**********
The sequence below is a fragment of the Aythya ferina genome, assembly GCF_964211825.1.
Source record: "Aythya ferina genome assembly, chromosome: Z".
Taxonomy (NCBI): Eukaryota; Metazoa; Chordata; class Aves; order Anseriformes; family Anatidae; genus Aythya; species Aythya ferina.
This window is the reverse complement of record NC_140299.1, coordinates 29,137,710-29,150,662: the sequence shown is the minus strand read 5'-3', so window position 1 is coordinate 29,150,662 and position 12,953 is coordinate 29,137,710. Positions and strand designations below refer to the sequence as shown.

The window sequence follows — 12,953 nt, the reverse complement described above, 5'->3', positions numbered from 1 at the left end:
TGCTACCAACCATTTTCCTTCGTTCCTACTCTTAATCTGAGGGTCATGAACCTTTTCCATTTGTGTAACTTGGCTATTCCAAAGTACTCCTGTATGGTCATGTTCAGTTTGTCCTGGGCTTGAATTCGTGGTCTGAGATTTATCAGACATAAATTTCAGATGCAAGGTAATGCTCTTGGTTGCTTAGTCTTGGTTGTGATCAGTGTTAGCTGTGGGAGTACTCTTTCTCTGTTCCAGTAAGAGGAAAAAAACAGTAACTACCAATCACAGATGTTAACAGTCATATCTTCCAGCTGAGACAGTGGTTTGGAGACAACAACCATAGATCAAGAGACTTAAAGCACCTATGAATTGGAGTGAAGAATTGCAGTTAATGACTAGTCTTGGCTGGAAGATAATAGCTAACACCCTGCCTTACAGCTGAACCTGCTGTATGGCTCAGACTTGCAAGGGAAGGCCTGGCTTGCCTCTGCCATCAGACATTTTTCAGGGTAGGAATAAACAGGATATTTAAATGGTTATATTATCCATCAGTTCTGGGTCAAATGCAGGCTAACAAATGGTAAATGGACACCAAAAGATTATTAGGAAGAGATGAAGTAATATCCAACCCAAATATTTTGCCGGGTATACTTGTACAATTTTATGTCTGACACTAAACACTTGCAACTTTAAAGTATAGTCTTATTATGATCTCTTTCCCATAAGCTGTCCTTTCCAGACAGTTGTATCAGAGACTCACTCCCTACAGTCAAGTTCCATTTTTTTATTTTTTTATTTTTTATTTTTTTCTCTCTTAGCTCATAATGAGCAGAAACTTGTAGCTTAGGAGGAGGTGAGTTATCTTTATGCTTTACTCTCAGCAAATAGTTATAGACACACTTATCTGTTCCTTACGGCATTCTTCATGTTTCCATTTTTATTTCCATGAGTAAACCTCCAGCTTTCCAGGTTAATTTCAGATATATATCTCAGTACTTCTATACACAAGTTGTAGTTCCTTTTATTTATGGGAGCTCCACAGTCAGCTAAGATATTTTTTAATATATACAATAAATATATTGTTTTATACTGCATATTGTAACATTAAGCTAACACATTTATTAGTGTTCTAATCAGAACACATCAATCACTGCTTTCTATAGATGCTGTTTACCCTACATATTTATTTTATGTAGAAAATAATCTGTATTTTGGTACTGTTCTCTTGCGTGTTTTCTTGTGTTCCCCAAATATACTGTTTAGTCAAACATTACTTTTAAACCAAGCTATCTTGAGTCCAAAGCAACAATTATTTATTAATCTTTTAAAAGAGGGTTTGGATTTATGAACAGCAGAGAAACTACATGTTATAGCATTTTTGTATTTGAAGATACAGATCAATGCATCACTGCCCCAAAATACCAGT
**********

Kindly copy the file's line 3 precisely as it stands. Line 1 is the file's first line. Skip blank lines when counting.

Taxonomy (NCBI): Eukaryota; Metazoa; Chordata; class Aves; order Anseriformes; family Anatidae; genus Aythya; species Aythya ferina.